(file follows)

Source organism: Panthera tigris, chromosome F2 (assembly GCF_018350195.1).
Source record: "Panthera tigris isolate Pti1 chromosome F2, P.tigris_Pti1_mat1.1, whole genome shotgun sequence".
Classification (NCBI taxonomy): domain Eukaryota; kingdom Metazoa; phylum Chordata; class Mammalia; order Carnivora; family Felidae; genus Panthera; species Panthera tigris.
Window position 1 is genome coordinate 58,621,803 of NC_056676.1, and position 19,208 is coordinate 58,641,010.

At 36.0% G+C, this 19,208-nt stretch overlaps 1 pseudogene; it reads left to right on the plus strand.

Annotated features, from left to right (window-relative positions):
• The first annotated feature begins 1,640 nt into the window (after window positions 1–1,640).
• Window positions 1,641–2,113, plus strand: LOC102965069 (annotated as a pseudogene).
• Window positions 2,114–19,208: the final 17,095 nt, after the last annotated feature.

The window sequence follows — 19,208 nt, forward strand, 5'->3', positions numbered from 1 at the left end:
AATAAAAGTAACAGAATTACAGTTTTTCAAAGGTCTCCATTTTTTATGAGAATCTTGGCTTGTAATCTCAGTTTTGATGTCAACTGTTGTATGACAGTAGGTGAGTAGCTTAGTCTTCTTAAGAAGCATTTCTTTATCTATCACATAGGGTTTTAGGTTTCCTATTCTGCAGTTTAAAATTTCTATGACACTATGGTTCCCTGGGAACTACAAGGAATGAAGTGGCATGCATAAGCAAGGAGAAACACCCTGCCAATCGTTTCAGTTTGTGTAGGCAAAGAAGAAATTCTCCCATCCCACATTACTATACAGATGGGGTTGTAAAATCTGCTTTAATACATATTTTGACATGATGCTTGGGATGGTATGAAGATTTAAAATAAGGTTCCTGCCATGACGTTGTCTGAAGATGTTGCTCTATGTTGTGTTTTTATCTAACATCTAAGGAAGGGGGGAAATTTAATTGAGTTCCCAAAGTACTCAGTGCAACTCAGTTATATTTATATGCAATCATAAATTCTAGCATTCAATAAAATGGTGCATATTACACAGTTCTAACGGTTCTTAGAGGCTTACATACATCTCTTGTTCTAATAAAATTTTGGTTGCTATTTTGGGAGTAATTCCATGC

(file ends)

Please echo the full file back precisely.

Source organism: Panthera tigris, chromosome F2 (assembly GCF_018350195.1).
Source record: "Panthera tigris isolate Pti1 chromosome F2, P.tigris_Pti1_mat1.1, whole genome shotgun sequence".
Classification (NCBI taxonomy): domain Eukaryota; kingdom Metazoa; phylum Chordata; class Mammalia; order Carnivora; family Felidae; genus Panthera; species Panthera tigris.
Window position 1 is genome coordinate 58,621,803 of NC_056676.1, and position 19,208 is coordinate 58,641,010.

At 36.0% G+C, this 19,208-nt stretch overlaps 1 pseudogene; it reads left to right on the plus strand.

Annotated features, from left to right (window-relative positions):
• The first annotated feature begins 1,640 nt into the window (after window positions 1–1,640).
• Window positions 1,641–2,113, plus strand: LOC102965069 (annotated as a pseudogene).
• Window positions 2,114–19,208: the final 17,095 nt, after the last annotated feature.

The window sequence follows — 19,208 nt, forward strand, 5'->3', positions numbered from 1 at the left end:
AATAAAAGTAACAGAATTACAGTTTTTCAAAGGTCTCCATTTTTTATGAGAATCTTGGCTTGTAATCTCAGTTTTGATGTCAACTGTTGTATGACAGTAGGTGAGTAGCTTAGTCTTCTTAAGAAGCATTTCTTTATCTATCACATAGGGTTTTAGGTTTCCTATTCTGCAGTTTAAAATTTCTATGACACTATGGTTCCCTGGGAACTACAAGGAATGAAGTGGCATGCATAAGCAAGGAGAAACACCCTGCCAATCGTTTCAGTTTGTGTAGGCAAAGAAGAAATTCTCCCATCCCACATTACTATACAGATGGGGTTGTAAAATCTGCTTTAATACATATTTTGACATGATGCTTGGGATGGTATGAAGATTTAAAATAAGGTTCCTGCCATGACGTTGTCTGAAGATGTTGCTCTATGTTGTGTTTTTATCTAACATCTAAGGAAGGGGGGAAATTTAATTGAGTTCCCAAAGTACTCAGTGCAACTCAGTTATATTTATATGCAATCATAAATTCTAGCATTCAATAAAATGGTGCATATTACACAGTTCTAACGGTTCTTAGAGGCTTACATACATCTCTTGTTCTAATAAAATTTTGGTTGCTATTTTGGGAGTAATTCCATGC